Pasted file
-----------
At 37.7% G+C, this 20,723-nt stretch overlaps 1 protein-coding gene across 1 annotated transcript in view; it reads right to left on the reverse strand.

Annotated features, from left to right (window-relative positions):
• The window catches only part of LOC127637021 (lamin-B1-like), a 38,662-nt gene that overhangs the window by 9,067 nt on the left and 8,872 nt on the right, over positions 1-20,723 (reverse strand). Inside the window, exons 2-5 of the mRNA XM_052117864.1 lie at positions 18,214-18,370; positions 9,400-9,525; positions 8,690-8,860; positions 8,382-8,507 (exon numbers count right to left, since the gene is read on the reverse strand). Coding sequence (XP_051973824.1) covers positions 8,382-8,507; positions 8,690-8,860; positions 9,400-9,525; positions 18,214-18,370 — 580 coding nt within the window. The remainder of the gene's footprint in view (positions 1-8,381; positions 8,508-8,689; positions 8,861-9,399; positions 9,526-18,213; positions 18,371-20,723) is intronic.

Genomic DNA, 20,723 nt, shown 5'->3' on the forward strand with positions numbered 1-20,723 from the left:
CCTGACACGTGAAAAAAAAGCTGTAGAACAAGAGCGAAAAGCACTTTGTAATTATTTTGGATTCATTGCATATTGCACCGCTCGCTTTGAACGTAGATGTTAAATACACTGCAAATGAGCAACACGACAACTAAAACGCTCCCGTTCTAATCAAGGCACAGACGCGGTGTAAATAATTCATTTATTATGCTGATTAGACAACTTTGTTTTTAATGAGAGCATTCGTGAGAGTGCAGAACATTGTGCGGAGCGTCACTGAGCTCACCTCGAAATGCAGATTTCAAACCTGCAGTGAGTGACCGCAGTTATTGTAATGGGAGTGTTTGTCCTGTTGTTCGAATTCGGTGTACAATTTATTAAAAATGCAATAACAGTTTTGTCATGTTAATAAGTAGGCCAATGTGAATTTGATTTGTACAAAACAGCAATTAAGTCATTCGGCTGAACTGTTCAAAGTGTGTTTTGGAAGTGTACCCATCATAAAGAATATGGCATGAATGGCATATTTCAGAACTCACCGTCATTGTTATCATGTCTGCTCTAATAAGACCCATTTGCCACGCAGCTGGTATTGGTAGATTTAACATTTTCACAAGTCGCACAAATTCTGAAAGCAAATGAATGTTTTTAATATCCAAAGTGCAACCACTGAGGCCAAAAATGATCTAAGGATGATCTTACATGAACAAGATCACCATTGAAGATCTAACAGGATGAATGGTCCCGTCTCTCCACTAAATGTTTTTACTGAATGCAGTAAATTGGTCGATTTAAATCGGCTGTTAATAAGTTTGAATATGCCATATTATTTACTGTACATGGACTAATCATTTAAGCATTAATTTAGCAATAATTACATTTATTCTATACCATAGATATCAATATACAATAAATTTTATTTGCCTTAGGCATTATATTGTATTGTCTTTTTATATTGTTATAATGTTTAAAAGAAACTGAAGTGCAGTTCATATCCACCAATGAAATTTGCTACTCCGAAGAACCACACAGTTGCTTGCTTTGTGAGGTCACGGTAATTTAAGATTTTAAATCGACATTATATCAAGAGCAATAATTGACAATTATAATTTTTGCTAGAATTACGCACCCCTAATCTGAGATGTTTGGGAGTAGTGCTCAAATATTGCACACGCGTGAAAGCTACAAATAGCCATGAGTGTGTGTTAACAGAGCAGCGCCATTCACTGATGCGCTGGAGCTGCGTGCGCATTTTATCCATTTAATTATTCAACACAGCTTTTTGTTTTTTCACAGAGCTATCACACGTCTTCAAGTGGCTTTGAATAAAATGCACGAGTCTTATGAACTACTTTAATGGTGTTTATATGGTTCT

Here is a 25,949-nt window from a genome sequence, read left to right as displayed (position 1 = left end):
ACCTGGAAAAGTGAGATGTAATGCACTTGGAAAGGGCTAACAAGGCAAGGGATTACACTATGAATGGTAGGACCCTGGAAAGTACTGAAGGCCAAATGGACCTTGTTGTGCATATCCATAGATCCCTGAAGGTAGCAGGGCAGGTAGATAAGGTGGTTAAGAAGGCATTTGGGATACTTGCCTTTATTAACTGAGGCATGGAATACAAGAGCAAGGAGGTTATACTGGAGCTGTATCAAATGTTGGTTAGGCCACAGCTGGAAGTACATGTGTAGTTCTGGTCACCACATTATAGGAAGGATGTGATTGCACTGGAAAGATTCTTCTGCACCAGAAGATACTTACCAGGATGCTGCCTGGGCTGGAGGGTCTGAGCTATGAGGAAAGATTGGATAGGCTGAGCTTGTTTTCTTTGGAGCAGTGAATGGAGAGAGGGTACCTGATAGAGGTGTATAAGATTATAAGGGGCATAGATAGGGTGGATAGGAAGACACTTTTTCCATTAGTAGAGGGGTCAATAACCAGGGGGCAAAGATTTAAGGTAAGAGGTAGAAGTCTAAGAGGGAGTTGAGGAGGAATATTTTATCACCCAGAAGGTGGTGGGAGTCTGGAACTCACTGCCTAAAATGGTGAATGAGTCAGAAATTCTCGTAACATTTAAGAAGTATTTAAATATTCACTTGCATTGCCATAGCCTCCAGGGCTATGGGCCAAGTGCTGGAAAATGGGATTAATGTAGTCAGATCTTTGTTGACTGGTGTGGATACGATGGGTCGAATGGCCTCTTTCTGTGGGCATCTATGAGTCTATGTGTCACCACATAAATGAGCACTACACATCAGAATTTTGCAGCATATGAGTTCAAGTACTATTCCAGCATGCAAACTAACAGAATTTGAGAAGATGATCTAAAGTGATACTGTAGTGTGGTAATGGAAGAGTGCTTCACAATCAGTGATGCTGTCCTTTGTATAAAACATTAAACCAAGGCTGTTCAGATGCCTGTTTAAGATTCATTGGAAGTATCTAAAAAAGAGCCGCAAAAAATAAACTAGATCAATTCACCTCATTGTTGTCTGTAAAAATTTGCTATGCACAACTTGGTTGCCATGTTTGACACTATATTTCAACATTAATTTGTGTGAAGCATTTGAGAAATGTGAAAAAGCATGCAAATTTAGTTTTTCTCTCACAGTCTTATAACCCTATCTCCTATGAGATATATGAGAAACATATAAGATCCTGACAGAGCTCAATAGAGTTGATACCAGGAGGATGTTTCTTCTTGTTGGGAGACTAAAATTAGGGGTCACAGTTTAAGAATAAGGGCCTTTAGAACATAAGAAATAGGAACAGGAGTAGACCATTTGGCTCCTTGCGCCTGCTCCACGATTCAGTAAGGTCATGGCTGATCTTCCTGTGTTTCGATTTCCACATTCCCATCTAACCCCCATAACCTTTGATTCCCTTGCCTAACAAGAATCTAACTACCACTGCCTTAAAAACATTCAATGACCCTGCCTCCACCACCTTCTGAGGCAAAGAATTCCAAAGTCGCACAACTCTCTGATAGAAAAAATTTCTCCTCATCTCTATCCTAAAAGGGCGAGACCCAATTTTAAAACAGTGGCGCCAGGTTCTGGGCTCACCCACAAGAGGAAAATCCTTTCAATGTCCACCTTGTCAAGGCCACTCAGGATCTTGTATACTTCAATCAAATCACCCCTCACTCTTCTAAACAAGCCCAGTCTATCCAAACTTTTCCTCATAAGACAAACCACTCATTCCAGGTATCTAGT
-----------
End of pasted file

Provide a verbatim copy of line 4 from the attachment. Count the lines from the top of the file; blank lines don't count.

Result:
Genomic DNA, 20,723 nt, shown 5'->3' on the forward strand with positions numbered 1-20,723 from the left: